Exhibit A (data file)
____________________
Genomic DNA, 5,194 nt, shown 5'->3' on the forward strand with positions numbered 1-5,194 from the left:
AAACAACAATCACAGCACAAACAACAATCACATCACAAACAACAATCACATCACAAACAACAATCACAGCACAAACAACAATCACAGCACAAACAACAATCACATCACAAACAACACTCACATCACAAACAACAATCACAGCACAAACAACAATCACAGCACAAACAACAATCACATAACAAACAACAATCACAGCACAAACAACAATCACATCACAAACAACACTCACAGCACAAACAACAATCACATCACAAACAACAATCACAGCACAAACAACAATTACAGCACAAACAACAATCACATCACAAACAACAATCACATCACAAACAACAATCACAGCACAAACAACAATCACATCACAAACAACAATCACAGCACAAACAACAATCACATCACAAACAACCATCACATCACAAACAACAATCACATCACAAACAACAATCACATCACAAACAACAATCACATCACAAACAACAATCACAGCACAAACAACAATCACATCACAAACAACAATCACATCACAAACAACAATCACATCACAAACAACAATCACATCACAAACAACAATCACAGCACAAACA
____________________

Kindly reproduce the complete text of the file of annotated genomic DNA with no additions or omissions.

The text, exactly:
Genomic DNA, 5,194 nt, shown 5'->3' on the forward strand with positions numbered 1-5,194 from the left:
AAACAACAATCACAGCACAAACAACAATCACATCACAAACAACAATCACATCACAAACAACAATCACAGCACAAACAACAATCACAGCACAAACAACAATCACATCACAAACAACACTCACATCACAAACAACAATCACAGCACAAACAACAATCACAGCACAAACAACAATCACATAACAAACAACAATCACAGCACAAACAACAATCACATCACAAACAACACTCACAGCACAAACAACAATCACATCACAAACAACAATCACAGCACAAACAACAATTACAGCACAAACAACAATCACATCACAAACAACAATCACATCACAAACAACAATCACAGCACAAACAACAATCACATCACAAACAACAATCACAGCACAAACAACAATCACATCACAAACAACCATCACATCACAAACAACAATCACATCACAAACAACAATCACATCACAAACAACAATCACATCACAAACAACAATCACAGCACAAACAACAATCACATCACAAACAACAATCACATCACAAACAACAATCACATCACAAACAACAATCACATCACAAACAACAATCACAGCACAAACA